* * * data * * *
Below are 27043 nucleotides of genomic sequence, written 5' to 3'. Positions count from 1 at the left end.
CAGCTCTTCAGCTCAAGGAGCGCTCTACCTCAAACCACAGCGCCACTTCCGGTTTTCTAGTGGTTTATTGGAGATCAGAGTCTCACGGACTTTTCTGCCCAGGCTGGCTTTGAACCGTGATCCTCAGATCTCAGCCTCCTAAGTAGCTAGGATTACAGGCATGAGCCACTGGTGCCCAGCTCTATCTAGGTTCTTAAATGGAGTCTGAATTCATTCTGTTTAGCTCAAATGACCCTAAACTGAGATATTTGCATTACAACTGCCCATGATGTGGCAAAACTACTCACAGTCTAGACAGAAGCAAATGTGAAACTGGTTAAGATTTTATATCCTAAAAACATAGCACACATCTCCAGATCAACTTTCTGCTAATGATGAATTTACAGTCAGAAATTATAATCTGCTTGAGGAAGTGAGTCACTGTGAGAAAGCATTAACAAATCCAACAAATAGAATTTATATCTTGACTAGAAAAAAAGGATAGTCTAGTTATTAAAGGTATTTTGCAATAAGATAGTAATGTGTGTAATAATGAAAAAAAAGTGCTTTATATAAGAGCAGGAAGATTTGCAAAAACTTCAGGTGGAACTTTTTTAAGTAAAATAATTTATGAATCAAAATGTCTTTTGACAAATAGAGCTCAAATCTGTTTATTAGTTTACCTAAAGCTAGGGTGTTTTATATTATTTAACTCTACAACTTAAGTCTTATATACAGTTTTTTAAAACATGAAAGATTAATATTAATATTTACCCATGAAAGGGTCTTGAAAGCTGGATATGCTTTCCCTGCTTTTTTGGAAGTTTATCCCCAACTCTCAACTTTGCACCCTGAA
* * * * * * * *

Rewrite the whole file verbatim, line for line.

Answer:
Below are 27043 nucleotides of genomic sequence, written 5' to 3'. Positions count from 1 at the left end.
CAGCTCTTCAGCTCAAGGAGCGCTCTACCTCAAACCACAGCGCCACTTCCGGTTTTCTAGTGGTTTATTGGAGATCAGAGTCTCACGGACTTTTCTGCCCAGGCTGGCTTTGAACCGTGATCCTCAGATCTCAGCCTCCTAAGTAGCTAGGATTACAGGCATGAGCCACTGGTGCCCAGCTCTATCTAGGTTCTTAAATGGAGTCTGAATTCATTCTGTTTAGCTCAAATGACCCTAAACTGAGATATTTGCATTACAACTGCCCATGATGTGGCAAAACTACTCACAGTCTAGACAGAAGCAAATGTGAAACTGGTTAAGATTTTATATCCTAAAAACATAGCACACATCTCCAGATCAACTTTCTGCTAATGATGAATTTACAGTCAGAAATTATAATCTGCTTGAGGAAGTGAGTCACTGTGAGAAAGCATTAACAAATCCAACAAATAGAATTTATATCTTGACTAGAAAAAAAGGATAGTCTAGTTATTAAAGGTATTTTGCAATAAGATAGTAATGTGTGTAATAATGAAAAAAAAGTGCTTTATATAAGAGCAGGAAGATTTGCAAAAACTTCAGGTGGAACTTTTTTAAGTAAAATAATTTATGAATCAAAATGTCTTTTGACAAATAGAGCTCAAATCTGTTTATTAGTTTACCTAAAGCTAGGGTGTTTTATATTATTTAACTCTACAACTTAAGTCTTATATACAGTTTTTTAAAACATGAAAGATTAATATTAATATTTACCCATGAAAGGGTCTTGAAAGCTGGATATGCTTTCCCTGCTTTTTTGGAAGTTTATCCCCAACTCTCAACTTTGCACCCTGAA